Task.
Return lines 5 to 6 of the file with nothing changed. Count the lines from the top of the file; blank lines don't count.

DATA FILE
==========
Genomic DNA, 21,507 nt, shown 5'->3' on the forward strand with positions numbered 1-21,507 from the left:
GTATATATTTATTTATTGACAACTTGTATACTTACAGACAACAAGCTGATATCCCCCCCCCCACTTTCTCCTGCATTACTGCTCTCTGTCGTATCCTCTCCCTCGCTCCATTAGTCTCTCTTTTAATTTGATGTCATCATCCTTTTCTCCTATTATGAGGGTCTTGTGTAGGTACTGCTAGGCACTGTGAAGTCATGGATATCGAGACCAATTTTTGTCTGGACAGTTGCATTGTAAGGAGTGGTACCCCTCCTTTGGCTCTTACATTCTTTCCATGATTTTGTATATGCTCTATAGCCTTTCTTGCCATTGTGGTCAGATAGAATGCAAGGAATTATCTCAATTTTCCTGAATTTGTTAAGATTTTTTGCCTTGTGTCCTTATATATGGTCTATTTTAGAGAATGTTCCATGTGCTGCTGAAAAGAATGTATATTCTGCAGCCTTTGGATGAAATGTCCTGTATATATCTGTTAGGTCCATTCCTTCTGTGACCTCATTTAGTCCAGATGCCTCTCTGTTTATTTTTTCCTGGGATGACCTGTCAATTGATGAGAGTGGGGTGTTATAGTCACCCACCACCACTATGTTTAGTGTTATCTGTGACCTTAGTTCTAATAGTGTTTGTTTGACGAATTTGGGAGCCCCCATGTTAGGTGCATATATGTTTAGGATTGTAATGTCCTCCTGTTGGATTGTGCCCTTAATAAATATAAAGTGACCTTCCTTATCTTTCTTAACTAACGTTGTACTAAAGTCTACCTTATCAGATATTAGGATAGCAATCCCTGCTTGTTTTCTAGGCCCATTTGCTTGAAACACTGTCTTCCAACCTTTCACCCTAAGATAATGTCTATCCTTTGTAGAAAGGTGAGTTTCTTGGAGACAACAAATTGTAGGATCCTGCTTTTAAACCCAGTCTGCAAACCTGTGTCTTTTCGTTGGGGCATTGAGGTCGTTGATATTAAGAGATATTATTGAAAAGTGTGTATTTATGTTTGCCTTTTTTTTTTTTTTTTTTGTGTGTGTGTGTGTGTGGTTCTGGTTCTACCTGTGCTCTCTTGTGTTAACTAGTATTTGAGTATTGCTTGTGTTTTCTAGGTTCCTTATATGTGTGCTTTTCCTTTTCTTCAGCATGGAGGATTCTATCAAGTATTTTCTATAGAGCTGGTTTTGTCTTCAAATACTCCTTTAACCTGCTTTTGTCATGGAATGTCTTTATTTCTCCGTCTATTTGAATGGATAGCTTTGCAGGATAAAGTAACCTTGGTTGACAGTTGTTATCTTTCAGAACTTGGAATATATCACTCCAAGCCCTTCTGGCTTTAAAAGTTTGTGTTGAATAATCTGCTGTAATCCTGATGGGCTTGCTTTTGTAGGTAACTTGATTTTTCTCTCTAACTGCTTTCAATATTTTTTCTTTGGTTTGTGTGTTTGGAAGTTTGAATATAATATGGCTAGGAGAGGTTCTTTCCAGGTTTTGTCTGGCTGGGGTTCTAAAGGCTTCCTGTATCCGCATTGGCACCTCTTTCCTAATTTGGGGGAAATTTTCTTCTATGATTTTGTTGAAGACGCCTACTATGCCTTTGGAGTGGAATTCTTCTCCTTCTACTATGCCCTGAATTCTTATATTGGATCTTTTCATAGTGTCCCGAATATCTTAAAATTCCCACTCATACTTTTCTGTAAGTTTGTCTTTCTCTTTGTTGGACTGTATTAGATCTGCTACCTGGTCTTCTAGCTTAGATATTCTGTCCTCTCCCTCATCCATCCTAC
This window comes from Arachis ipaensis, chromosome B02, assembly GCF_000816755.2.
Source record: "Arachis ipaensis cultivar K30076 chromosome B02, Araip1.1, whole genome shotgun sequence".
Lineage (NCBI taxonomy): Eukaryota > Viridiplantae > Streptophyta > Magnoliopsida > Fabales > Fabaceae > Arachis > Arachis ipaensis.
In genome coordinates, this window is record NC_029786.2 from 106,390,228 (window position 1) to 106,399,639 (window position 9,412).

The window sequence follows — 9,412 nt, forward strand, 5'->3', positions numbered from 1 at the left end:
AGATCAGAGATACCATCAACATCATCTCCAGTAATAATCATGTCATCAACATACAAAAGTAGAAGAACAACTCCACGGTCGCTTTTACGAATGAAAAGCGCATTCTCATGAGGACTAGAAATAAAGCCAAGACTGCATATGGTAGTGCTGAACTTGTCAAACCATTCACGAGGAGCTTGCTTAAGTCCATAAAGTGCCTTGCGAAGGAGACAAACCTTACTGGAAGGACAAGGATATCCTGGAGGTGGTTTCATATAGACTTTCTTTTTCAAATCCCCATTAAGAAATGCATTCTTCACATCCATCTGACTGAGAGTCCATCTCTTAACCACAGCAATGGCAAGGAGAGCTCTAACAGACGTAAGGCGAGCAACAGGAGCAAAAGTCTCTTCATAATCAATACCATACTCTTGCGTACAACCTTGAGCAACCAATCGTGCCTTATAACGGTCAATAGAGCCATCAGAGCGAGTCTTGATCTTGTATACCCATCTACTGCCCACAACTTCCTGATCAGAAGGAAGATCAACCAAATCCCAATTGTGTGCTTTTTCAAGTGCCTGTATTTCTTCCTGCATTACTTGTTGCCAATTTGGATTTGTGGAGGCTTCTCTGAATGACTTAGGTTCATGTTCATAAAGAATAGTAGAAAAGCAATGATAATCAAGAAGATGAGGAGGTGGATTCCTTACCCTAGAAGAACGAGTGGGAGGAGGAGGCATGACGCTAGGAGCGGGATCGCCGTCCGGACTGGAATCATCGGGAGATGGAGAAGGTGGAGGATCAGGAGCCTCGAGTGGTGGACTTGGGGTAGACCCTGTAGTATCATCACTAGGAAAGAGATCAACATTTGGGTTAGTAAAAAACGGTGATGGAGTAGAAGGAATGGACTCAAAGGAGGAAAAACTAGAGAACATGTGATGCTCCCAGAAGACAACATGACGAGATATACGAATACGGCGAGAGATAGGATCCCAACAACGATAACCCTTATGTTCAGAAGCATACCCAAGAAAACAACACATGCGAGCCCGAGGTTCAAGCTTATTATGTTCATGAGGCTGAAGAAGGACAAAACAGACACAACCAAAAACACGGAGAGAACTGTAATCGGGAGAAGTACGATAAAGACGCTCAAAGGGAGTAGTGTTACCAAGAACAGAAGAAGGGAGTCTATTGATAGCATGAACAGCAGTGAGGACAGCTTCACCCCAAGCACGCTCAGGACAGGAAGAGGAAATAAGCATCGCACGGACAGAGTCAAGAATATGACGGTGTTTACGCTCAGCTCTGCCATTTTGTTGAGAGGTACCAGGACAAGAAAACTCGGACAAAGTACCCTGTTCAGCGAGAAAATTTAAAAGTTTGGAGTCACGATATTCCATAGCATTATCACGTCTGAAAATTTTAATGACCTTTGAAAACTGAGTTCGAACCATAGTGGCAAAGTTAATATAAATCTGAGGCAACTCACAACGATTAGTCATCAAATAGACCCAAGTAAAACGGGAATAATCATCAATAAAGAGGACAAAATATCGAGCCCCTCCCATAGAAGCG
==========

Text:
Lineage (NCBI taxonomy): Eukaryota > Viridiplantae > Streptophyta > Magnoliopsida > Fabales > Fabaceae > Arachis > Arachis ipaensis.
In genome coordinates, this window is record NC_029786.2 from 106,390,228 (window position 1) to 106,399,639 (window position 9,412).